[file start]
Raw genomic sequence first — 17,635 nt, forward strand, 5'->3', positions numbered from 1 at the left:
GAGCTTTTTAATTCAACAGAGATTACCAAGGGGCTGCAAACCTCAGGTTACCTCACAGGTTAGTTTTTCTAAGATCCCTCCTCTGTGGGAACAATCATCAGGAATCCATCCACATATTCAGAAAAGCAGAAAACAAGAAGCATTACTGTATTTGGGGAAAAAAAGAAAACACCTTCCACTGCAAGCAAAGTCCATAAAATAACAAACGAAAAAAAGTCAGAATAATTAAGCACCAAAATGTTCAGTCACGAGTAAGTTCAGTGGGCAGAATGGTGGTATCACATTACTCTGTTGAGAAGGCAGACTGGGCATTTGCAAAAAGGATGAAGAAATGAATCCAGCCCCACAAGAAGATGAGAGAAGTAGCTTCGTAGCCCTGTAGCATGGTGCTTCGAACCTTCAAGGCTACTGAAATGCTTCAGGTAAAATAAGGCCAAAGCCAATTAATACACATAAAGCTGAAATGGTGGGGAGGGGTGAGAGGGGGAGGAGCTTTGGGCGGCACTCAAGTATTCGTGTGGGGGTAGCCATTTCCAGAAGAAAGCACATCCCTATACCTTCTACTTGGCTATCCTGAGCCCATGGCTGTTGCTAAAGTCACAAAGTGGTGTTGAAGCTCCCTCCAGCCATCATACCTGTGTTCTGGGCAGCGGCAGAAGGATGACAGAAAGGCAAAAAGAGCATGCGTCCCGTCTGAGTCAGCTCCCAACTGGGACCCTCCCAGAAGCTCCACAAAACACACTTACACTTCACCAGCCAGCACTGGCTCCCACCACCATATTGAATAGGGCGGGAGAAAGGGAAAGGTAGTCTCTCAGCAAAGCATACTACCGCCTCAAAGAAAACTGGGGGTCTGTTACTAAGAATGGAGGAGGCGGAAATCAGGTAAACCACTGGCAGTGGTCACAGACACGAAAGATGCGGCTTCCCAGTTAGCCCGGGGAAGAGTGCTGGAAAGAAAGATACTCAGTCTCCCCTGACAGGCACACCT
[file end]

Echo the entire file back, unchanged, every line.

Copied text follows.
Raw genomic sequence first — 17,635 nt, forward strand, 5'->3', positions numbered from 1 at the left:
GAGCTTTTTAATTCAACAGAGATTACCAAGGGGCTGCAAACCTCAGGTTACCTCACAGGTTAGTTTTTCTAAGATCCCTCCTCTGTGGGAACAATCATCAGGAATCCATCCACATATTCAGAAAAGCAGAAAACAAGAAGCATTACTGTATTTGGGGAAAAAAAGAAAACACCTTCCACTGCAAGCAAAGTCCATAAAATAACAAACGAAAAAAAGTCAGAATAATTAAGCACCAAAATGTTCAGTCACGAGTAAGTTCAGTGGGCAGAATGGTGGTATCACATTACTCTGTTGAGAAGGCAGACTGGGCATTTGCAAAAAGGATGAAGAAATGAATCCAGCCCCACAAGAAGATGAGAGAAGTAGCTTCGTAGCCCTGTAGCATGGTGCTTCGAACCTTCAAGGCTACTGAAATGCTTCAGGTAAAATAAGGCCAAAGCCAATTAATACACATAAAGCTGAAATGGTGGGGAGGGGTGAGAGGGGGAGGAGCTTTGGGCGGCACTCAAGTATTCGTGTGGGGGTAGCCATTTCCAGAAGAAAGCACATCCCTATACCTTCTACTTGGCTATCCTGAGCCCATGGCTGTTGCTAAAGTCACAAAGTGGTGTTGAAGCTCCCTCCAGCCATCATACCTGTGTTCTGGGCAGCGGCAGAAGGATGACAGAAAGGCAAAAAGAGCATGCGTCCCGTCTGAGTCAGCTCCCAACTGGGACCCTCCCAGAAGCTCCACAAAACACACTTACACTTCACCAGCCAGCACTGGCTCCCACCACCATATTGAATAGGGCGGGAGAAAGGGAAAGGTAGTCTCTCAGCAAAGCATACTACCGCCTCAAAGAAAACTGGGGGTCTGTTACTAAGAATGGAGGAGGCGGAAATCAGGTAAACCACTGGCAGTGGTCACAGACACGAAAGATGCGGCTTCCCAGTTAGCCCGGGGAAGAGTGCTGGAAAGAAAGATACTCAGTCTCCCCTGACAGGCACACCT